The historic $2.2 Trillion CARES Act provides several business tax benefits, some of which can quickly provide cash flow. This much-needed liquidity is meant to provide additional resources to businesses struggling with the economic effects of the coronavirus pandemic.
Low Rate Loans Available
Earlier, we covered Forgivable SBA Loans, available for companies with 500 or fewer employees.
Mid-size Businesses, those with 500 to 10,000 employees, are eligible for government-funded loans with annualized interest rates of 2% or less. To assist companies with cash flow in the short term, no interest or principal payments will be due for the first 6 months of the loans.
Employee Retention Credit for Employers
Trades or businesses who either suspended operations due to a government-imposed limitation or saw a 50% reduction in gross receipts from the prior year (measured quarterly) due to COVID-19 may be eligible for the refundable employee retention credit.
The credit can cover up to 50% of the first $10,000 of wages paid per employee during an affected quarter of 2020. Businesses can claim this credit on quarterly payroll tax returns, accelerating liquidity benefits. Eligible wages vary depending on the number of employees on the payroll.
Delaying of Employer Payroll Taxes
Employers may delay payments of the employer’s share of 2020 Social Security taxes, instead paying 50% by the end of 2021 and 50% by the end of 2022. This provision also aims to keep cash in the hands of businesses during this uncertain time.
Amendment for Net Operating Loss Carrybacks
The Tax Cuts and Jobs Act eliminated NOL carrybacks and limited NOL carryforwards to 80%. Corporations with NOLs from 2018, 2019, or 2020 may now carry those losses back 5 years, applying them against 100% of prior years’ income.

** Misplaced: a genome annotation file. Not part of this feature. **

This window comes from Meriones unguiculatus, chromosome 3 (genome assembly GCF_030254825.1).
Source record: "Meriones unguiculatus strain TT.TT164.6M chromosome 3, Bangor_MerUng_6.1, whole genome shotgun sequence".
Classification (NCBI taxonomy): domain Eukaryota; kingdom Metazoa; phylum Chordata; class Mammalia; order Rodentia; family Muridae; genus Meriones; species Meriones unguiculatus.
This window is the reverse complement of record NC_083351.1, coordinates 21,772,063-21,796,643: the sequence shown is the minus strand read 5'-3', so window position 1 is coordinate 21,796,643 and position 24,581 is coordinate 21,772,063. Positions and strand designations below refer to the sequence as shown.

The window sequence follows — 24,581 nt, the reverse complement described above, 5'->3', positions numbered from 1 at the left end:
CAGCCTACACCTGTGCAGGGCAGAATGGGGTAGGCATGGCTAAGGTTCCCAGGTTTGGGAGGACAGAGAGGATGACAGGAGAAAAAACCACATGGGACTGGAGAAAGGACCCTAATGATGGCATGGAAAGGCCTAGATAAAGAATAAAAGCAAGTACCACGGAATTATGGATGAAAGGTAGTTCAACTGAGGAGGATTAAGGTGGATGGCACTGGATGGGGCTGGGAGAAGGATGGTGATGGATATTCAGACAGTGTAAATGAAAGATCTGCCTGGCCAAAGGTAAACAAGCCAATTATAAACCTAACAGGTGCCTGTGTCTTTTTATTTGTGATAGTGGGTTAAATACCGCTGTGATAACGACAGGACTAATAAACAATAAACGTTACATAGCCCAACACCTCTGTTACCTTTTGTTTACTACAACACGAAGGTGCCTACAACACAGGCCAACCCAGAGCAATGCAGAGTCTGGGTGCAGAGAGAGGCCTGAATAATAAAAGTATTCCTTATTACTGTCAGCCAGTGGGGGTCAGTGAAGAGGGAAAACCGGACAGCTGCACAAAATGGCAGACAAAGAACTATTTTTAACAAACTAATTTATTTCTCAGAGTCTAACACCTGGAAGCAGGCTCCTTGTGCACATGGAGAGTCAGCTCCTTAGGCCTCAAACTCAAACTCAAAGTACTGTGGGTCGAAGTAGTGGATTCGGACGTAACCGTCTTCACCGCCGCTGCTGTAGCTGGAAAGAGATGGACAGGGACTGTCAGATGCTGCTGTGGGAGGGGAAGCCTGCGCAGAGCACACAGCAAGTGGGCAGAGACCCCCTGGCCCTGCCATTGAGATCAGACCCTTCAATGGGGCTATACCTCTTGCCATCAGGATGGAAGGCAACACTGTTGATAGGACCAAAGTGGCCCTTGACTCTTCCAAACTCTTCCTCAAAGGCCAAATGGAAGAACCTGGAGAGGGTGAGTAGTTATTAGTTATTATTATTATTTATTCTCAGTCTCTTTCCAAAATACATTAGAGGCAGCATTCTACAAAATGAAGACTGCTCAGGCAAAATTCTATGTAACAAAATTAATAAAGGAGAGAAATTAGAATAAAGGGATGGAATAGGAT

Corporations who had loses in 2018 or 2019 may be able to carry these back to years with positive net income, generating immediate refunds.
Pass-Through Loss Limitation Modification
The Tax Cuts and Jobs Act also limited pass-through losses to $250,000 per return ($500,000 for married filing jointly). Losses in excess of this amount from pass-through entities were carried forward for use in future years. The CARES Act eliminates this limitation for 2018, 2019, and 2020.
Individuals who own flow-through businesses subject to this limitation in 2018 will be able to amend tax returns. Individuals with large losses in 2019 or 2020 won’t have to limit those losses for the TJCA provision.
Accelerated AMT Credits
The corporate AMT was eliminated as of 2018 tax years. Remaining AMT credits became refundable over several years, ending in 2021. Corporate taxpayers who have remaining AMT credits after their most recent tax filing, may immediately file for a refund of all remaining credits, pending Treasury instructions.
Correction of Qualified Improvement Property (“QIP”) Drafting Error
The Tax Cuts and Jobs Act intended to make qualified improvement property, which includes the former definitions of qualified leasehold improvements and qualified restaurant improvements, eligible for bonus depreciation. Unfortunately, the Act had a drafting error that left many business owners unable to accelerate their QIP depreciation.
The CARES Act corrects this error, making that property eligible for 100% bonus depreciation. This will provide potentially large increases in depreciation deductions for eligible businesses. The provision is retroactive, so 2018 tax returns with may be amended and refunds of tax requested, providing additional liquidity to businesses.
Change in Limitation of Business Interest
Businesses who are subject to the business interest limitation may offset 50% of their income, up from 30%, with business interest expense in 2019 and 2020. Furthermore, if 2020 is a less profitable year than 2019, you may use the 2019 limitation for 2020 filings.
Increase in Charitable Contribution Rate
In 2020 Corporations may deduct charitable contributions of up to 25% of net income, an increase from 10%. Additionally, the deduction for contributions of food inventory has increased from 15% to 25%.
Additional Resources to Help Save Money and Increase Liquidity
On March 18, the Families First Coronavirus Response Act was signed into law, providing government-funded Emergency Paid Sick Leave and Emergency Leave. See our discussion of the Enacted Legislation.